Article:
A. Jacques Sauval




Jacques Sauval obtained his PhD at the Université de Liège. He started his career at the Royal Observatory of Belgium in 1963, and there he became head of the Section "Structures of stellar atmospheres".

His whole career was devoted to the Sun, a subject he pursued with passion and dedication, well into his retirement. For the analysis of the Sun's spectral lines, and for the derivation of the abundances, he needed a lot of atomic and molecular data. These he collected with much effort, and also contributed to the partition functions and equilibrium constants of many diatomic molecules. During 45 years he had a long and fruitful collaboration in this work with his friend and colleague Nicolas Grevesse of the Université de Liège. This collaboration resulted in key papers on the solar chemical composition.

For the observed spectrum of the Sun, he could rely on a number of high-resolution and high signal-to-noise atlases, one of which was based on observations from Jungfraujoch in Switzerland. Jacques was also a frequent observer at this “Hochalpine Forschungsstation Jungfraujoch”, where he collaborated with the Liège team in taking spectra of the Sun. This collaboration was of mutual benefit: the Liège team used the Sun to study the absorption by molecules in the Earth atmosphere, and Jacques got his solar spectra.

A similar win-win collaboration that Jacques was involved in, is the ATMOS experiment, where ATMOS stands for Atmospheric Trace Molecular Spectroscopy. This experiment was flown a number of times onboard the space shuttle, most notably during the Atlantis flight where Dirk Frimout served as payload specialist. By looking to the sunrise and sunset from space, infrared spectra of both the Earth atmosphere and of the Sun are obtained at the same time. Jacques eagerly took the opportunity to analyse the solar spectra, which cover a wavelength domain that contains a large number of molecular lines.

An important advance in Jacques’ research occurred when three-dimensional hydrodynamical models of the solar photosphere became available. This led to a collaboration with the Asplund group and to a revision of the solar abundances. Even to this day, these revised abundances present challenges to modellers of the solar interior.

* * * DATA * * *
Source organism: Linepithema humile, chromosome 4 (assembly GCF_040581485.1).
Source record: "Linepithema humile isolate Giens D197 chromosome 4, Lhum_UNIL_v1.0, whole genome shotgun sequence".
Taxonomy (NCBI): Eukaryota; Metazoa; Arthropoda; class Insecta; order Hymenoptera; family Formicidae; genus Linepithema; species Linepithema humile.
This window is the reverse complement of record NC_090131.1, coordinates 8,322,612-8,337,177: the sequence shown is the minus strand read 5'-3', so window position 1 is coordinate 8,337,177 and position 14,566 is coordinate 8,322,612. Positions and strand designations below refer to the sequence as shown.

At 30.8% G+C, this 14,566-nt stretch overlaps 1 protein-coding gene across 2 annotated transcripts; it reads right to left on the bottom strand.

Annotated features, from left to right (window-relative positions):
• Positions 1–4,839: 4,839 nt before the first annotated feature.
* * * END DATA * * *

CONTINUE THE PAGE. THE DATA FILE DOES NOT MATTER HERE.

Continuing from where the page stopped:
Jacques also played an important part in outreach. For 12 years he was editor-in-chief of the "Ciel et Terre" journal. His own contributions frequently addressed two other subjects he was passionate about, namely comets and meteor showers. For many years he also contributed to these subjects for the Yearbook of the Royal Observatory of Belgium.

During a number of years, Jacques was the secretary for the Belgian National Committee on Astronomy. In that role, he was instrumental in reviving the astronomical "Contact Days". These 1-day meetings allow young astronomers to present their work to a wider audience of their peers. For the organization of these contact days, he took up the role of secretary of the "Groupe de contact du FNRS Astronomie et astrophysique".

Finally, we should mention Jacques' rescue of a nearly-forgotten Belgian astronomer from obscurity: Charles Fievez. Fievez had seen that spectral lines broaden in a magnetic field, but failed to deduce any conclusions from that, contrary to Zeeman, who did so 12 years later. In his efforts, Jacques did not limit himself to writing a booklet about Fievez, but he also prepared an exhibition about Fievez, organized an international meeting of spectroscopists, had a minor planet named for Fievez, and gave a public talk about Fievez’ life and works. It is this dedication to the subjects of his interest that very much shows the character of Jacques Sauval.

(Written by former colleagues at the Royal Observatory of Belgium)

Past affiliation(s) within the IAU

  • Past Member of Division E Sun and Heliosphere (until 2023)
  • Past Member of Commission 12 Solar Radiation & Structure (until 2015)
  • Past Member of Division II Sun & Heliosphere (until 2012)

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